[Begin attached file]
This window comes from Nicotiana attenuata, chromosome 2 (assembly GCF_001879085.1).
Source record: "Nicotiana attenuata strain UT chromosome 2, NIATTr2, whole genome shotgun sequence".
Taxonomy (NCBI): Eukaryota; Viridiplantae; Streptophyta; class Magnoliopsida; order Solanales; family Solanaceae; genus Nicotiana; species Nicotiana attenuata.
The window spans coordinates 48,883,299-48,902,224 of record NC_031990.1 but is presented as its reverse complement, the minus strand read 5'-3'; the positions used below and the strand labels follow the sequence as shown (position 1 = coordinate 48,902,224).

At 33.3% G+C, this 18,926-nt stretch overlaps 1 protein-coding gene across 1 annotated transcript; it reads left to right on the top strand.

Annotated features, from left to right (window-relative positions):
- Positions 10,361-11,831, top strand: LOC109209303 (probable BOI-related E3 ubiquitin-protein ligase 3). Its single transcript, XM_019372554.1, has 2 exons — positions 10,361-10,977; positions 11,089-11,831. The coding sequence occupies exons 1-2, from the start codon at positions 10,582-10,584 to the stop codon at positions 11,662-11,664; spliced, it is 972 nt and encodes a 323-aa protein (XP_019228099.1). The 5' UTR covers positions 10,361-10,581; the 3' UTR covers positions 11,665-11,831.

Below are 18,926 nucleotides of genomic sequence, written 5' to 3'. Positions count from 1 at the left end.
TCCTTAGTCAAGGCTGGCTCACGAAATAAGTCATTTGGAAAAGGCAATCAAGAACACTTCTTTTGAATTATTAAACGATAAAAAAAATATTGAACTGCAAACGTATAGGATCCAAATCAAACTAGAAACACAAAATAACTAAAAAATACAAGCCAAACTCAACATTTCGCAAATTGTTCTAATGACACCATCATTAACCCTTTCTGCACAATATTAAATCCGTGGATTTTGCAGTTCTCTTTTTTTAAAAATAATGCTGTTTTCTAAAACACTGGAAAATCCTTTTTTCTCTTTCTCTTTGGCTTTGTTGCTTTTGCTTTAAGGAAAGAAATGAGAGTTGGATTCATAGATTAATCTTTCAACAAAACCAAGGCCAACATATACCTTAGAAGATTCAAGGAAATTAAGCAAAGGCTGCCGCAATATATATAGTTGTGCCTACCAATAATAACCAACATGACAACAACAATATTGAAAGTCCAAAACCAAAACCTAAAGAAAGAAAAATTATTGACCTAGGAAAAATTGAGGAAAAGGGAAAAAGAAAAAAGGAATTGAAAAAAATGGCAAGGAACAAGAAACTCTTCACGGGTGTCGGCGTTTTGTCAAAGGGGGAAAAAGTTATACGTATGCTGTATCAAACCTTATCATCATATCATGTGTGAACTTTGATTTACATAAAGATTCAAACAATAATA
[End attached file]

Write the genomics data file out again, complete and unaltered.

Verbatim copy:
This window comes from Nicotiana attenuata, chromosome 2 (assembly GCF_001879085.1).
Source record: "Nicotiana attenuata strain UT chromosome 2, NIATTr2, whole genome shotgun sequence".
Taxonomy (NCBI): Eukaryota; Viridiplantae; Streptophyta; class Magnoliopsida; order Solanales; family Solanaceae; genus Nicotiana; species Nicotiana attenuata.
The window spans coordinates 48,883,299-48,902,224 of record NC_031990.1 but is presented as its reverse complement, the minus strand read 5'-3'; the positions used below and the strand labels follow the sequence as shown (position 1 = coordinate 48,902,224).

At 33.3% G+C, this 18,926-nt stretch overlaps 1 protein-coding gene across 1 annotated transcript; it reads left to right on the top strand.

Annotated features, from left to right (window-relative positions):
- Positions 10,361-11,831, top strand: LOC109209303 (probable BOI-related E3 ubiquitin-protein ligase 3). Its single transcript, XM_019372554.1, has 2 exons — positions 10,361-10,977; positions 11,089-11,831. The coding sequence occupies exons 1-2, from the start codon at positions 10,582-10,584 to the stop codon at positions 11,662-11,664; spliced, it is 972 nt and encodes a 323-aa protein (XP_019228099.1). The 5' UTR covers positions 10,361-10,581; the 3' UTR covers positions 11,665-11,831.

Below are 18,926 nucleotides of genomic sequence, written 5' to 3'. Positions count from 1 at the left end.
TCCTTAGTCAAGGCTGGCTCACGAAATAAGTCATTTGGAAAAGGCAATCAAGAACACTTCTTTTGAATTATTAAACGATAAAAAAAATATTGAACTGCAAACGTATAGGATCCAAATCAAACTAGAAACACAAAATAACTAAAAAATACAAGCCAAACTCAACATTTCGCAAATTGTTCTAATGACACCATCATTAACCCTTTCTGCACAATATTAAATCCGTGGATTTTGCAGTTCTCTTTTTTTAAAAATAATGCTGTTTTCTAAAACACTGGAAAATCCTTTTTTCTCTTTCTCTTTGGCTTTGTTGCTTTTGCTTTAAGGAAAGAAATGAGAGTTGGATTCATAGATTAATCTTTCAACAAAACCAAGGCCAACATATACCTTAGAAGATTCAAGGAAATTAAGCAAAGGCTGCCGCAATATATATAGTTGTGCCTACCAATAATAACCAACATGACAACAACAATATTGAAAGTCCAAAACCAAAACCTAAAGAAAGAAAAATTATTGACCTAGGAAAAATTGAGGAAAAGGGAAAAAGAAAAAAGGAATTGAAAAAAATGGCAAGGAACAAGAAACTCTTCACGGGTGTCGGCGTTTTGTCAAAGGGGGAAAAAGTTATACGTATGCTGTATCAAACCTTATCATCATATCATGTGTGAACTTTGATTTACATAAAGATTCAAACAATAATA